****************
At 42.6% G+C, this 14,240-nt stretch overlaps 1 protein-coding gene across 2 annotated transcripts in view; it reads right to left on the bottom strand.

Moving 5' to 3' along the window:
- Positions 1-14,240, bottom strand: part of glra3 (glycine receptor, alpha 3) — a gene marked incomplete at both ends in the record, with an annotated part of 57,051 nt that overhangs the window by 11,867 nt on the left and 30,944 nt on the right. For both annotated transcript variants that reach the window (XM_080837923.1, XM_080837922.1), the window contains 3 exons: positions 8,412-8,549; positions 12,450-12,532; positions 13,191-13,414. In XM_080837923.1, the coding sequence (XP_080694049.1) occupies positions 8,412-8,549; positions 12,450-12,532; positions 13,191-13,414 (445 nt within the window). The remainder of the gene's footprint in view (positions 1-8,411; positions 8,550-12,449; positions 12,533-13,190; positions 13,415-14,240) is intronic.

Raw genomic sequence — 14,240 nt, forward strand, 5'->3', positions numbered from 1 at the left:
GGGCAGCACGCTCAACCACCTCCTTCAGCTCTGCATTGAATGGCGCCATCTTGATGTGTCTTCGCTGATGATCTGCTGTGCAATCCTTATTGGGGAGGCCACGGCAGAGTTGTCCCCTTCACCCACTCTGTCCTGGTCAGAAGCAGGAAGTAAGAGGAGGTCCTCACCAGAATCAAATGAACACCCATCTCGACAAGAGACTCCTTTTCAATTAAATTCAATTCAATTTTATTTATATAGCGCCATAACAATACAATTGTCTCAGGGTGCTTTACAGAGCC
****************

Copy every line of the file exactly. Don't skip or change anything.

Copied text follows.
At 42.6% G+C, this 14,240-nt stretch overlaps 1 protein-coding gene across 2 annotated transcripts in view; it reads right to left on the bottom strand.

Moving 5' to 3' along the window:
- Positions 1-14,240, bottom strand: part of glra3 (glycine receptor, alpha 3) — a gene marked incomplete at both ends in the record, with an annotated part of 57,051 nt that overhangs the window by 11,867 nt on the left and 30,944 nt on the right. For both annotated transcript variants that reach the window (XM_080837923.1, XM_080837922.1), the window contains 3 exons: positions 8,412-8,549; positions 12,450-12,532; positions 13,191-13,414. In XM_080837923.1, the coding sequence (XP_080694049.1) occupies positions 8,412-8,549; positions 12,450-12,532; positions 13,191-13,414 (445 nt within the window). The remainder of the gene's footprint in view (positions 1-8,411; positions 8,550-12,449; positions 12,533-13,190; positions 13,415-14,240) is intronic.

Raw genomic sequence — 14,240 nt, forward strand, 5'->3', positions numbered from 1 at the left:
GGGCAGCACGCTCAACCACCTCCTTCAGCTCTGCATTGAATGGCGCCATCTTGATGTGTCTTCGCTGATGATCTGCTGTGCAATCCTTATTGGGGAGGCCACGGCAGAGTTGTCCCCTTCACCCACTCTGTCCTGGTCAGAAGCAGGAAGTAAGAGGAGGTCCTCACCAGAATCAAATGAACACCCATCTCGACAAGAGACTCCTTTTCAATTAAATTCAATTCAATTTTATTTATATAGCGCCATAACAATACAATTGTCTCAGGGTGCTTTACAGAGCC